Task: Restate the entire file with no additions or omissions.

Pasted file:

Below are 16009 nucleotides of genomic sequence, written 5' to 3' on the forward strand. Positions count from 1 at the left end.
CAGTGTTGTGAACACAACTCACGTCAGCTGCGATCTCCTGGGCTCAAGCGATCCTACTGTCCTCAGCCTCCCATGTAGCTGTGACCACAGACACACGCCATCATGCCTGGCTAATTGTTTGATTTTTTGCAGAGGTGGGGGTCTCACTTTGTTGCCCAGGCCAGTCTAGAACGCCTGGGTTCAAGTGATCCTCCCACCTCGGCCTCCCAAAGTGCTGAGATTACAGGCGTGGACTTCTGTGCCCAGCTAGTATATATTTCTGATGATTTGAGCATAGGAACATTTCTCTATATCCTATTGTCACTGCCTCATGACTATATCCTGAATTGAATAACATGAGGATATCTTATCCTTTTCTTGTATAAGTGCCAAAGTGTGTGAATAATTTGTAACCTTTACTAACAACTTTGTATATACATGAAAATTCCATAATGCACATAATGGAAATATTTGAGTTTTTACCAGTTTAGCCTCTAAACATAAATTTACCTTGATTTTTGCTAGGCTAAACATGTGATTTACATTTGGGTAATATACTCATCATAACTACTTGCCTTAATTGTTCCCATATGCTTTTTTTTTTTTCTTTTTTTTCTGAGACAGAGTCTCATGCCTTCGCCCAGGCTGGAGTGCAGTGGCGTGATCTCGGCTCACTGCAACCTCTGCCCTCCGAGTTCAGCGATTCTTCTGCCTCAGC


Below are 16009 nucleotides of genomic sequence, written 5' to 3' on the forward strand. Positions count from 1 at the left end.
CAGTGTTGTGAACACAACTCACGTCAGCTGCGATCTCCTGGGCTCAAGCGATCCTACTGTCCTCAGCCTCCCATGTAGCTGTGACCACAGACACACGCCATCATGCCTGGCTAATTGTTTGATTTTTTGCAGAGGTGGGGGTCTCACTTTGTTGCCCAGGCCAGTCTAGAACGCCTGGGTTCAAGTGATCCTCCCACCTCGGCCTCCCAAAGTGCTGAGATTACAGGCGTGGACTTCTGTGCCCAGCTAGTATATATTTCTGATGATTTGAGCATAGGAACATTTCTCTATATCCTATTGTCACTGCCTCATGACTATATCCTGAATTGAATAACATGAGGATATCTTATCCTTTTCTTGTATAAGTGCCAAAGTGTGTGAATAATTTGTAACCTTTACTAACAACTTTGTATATACATGAAAATTCCATAATGCACATAATGGAAATATTTGAGTTTTTACCAGTTTAGCCTCTAAACATAAATTTACCTTGATTTTTGCTAGGCTAAACATGTGATTTACATTTGGGTAATATACTCATCATAACTACTTGCCTTAATTGTTCCCATATGCTTTTTTTTTTTTCTTTTTTTTCTGAGACAGAGTCTCATGCCTTCGCCCAGGCTGGAGTGCAGTGGCGTGATCTCGGCTCACTGCAACCTCTGCCCTCCGAGTTCAGCGATTCTTCTGCCTCAGC